| Name: Joshua Arce
Campaign Website: joshuaarce.com
All official candidates were contacted and given the opportunity to answer our Candidate Questionnaire. Any candidate responses edited for length and clarity have been marked as such.
1. Do you ride a bicycle in the city?
If “Yes,” how often do you ride and for what purpose(s)?
I regularly ride my bike few times a week, both for leisure and transportation purposes. When I am not riding a bike, I usually travel via public transit. As someone who has used a bike my whole life to get around, I’m looking forward to the opportunity to teach my two young boys (almost 1 and 4) to ride too!
2. The City has established a goal to at least double the number of bike trips in the next 3 years. Do you support this goal?
If yes, what would you do as Supervisor to help the city realize it?
We need to maximize the percentage of trips made via bicycle and public transit to minimize polluting tail pipe emissions which endanger the public health of our residents. As a city that is under threat from rising sea levels, increasing bicycle travel is an essential strategy to decrease our reliance on dirty fossil fuels. As a bike rider and the father of two young children, I look forward to the day when all riders and walkers in San Francisco have safer access to our roads. [RESPONSE TRUNCATED]
3. Our City has embraced and adopted Vision Zero, the goal to eliminate all fatalities and serious injuries on our streets by 2024. Do you support Vision Zero?
If “Yes,” the city has yet to make significant progress since the introduction of Vision Zero in 2014. In fact, fatalities are on the rise. What would you do as Supervisor to help the city achieve Vision Zero?
I was hit by a car while riding my bike when I was younger; I know all too well the importance of bicycle and pedestrian safety in promoting wider adoption of bicycles. In fact, it took me several years to overcome the fear of being hit and ride my bicycle again. We must redouble our driver education efforts to improve safety for the tens of thousands of people who ride on our streets every day, and pursue all strategies to minimize the need for vehicle travels, including walking, bicycling, and public transit solutions to ease the congestion on our roads. [RESPONSE TRUNCATED]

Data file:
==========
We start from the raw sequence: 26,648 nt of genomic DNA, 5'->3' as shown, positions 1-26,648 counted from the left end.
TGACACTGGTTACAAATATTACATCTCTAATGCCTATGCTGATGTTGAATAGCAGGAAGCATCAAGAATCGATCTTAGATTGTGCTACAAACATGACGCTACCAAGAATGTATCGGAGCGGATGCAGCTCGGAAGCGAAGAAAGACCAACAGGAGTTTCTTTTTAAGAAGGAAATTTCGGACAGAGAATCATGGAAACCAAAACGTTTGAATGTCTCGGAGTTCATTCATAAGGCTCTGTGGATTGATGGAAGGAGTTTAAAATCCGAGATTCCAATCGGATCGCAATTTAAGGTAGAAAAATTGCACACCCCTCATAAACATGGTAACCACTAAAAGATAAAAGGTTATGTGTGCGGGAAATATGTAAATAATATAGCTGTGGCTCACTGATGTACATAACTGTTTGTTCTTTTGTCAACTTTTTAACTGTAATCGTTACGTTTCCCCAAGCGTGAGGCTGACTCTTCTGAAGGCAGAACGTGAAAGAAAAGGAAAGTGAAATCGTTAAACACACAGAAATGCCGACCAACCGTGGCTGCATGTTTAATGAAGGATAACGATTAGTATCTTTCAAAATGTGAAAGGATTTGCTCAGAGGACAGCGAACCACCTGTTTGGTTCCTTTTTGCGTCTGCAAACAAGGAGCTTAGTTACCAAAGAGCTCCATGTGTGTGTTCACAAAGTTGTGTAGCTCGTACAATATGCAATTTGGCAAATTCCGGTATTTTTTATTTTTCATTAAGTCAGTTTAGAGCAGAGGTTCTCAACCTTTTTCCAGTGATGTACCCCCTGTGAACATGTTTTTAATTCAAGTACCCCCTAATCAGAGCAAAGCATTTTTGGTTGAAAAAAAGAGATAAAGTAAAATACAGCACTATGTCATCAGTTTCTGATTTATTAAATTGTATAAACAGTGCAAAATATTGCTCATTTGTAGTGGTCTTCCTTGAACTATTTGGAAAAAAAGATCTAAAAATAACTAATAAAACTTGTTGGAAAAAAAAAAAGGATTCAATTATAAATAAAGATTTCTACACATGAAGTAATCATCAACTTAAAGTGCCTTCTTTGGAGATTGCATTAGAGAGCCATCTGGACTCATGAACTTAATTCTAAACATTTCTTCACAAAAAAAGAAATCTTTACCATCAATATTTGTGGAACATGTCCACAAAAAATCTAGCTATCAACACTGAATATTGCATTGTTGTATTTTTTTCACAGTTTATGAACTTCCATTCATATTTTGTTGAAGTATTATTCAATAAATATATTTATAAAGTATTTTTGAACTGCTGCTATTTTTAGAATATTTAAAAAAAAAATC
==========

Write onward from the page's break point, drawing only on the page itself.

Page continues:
4. Research and data has shown that building high-quality protected bike infrastructure is the most effective way to increase the number of people who bike. Despite this, there remain very few streets and corridors in San Francisco with protected bike lanes. Do you support the significant expansion of protected bike infrastructure, recognizing that this is often achieved by reallocating space on our streets that may decrease on-street car parking or vehicle travel lanes?
If “Yes,” what is at least one street or corridor in your District that you think would most benefit from a protected bike facility and why?
“Sharrows” do not make a safety protection measure for cyclists. Our district is lucky to already have a number of dedicated bike pathways, especially in the northern end, such as the dedicated lanes on Valencia, Folsom and Harrison Streets. One corridor that may benefit from a protected bikeway is Valencia, which marks the border of District 9, and is highly used by many of our residents. The biggest transportation problem I see biking along Valencia is vehicle doubleparking in bike lanes, which forces cyclists to dangerously swerve into the motorized vehicle lane, creating collision risks in an already hightraffic area. [RESPONSE TRUNCATED]
5. The SF Bicycle Coalition participated in the Mayor’s Transportation 2030 Task Force, which identified significant funding gaps for a safe, reliable transportation system. To continue building out the bike network, the original need until 2030 was $360 million, which has now increased to $660 million, by City estimates. Do you support increased allocation and funding for bike projects to at least match the percentage of San Franciscans who bike?
Yes [RESPONSE TRUNCATED]
6. The Department of Public Health has used data to develop the “high-injury network” to show the 12% of city streets where over 70% of the collisions occur. This map has also shown that low-income communities are disproportionately affected by traffic collisions. If Supervisor, what would you do to prevent collisions in your District at these known locations?
It’s tragic that city hall knows a small amount of city streets account for the vast majority of traffic related injuries and deaths, and has done little to combat the infrastructural problem. Most of the Mission is affected by high levels of traffic related injury. Places like Valencia and 24th streets desperately need change. We need protected bike lanes, increased traffic enforcement mechanisms, and follow through from city hall on all Vision Zero initiatives. It’s time to end the decade of disappointment in our transit system and work towards safe, reliable streets.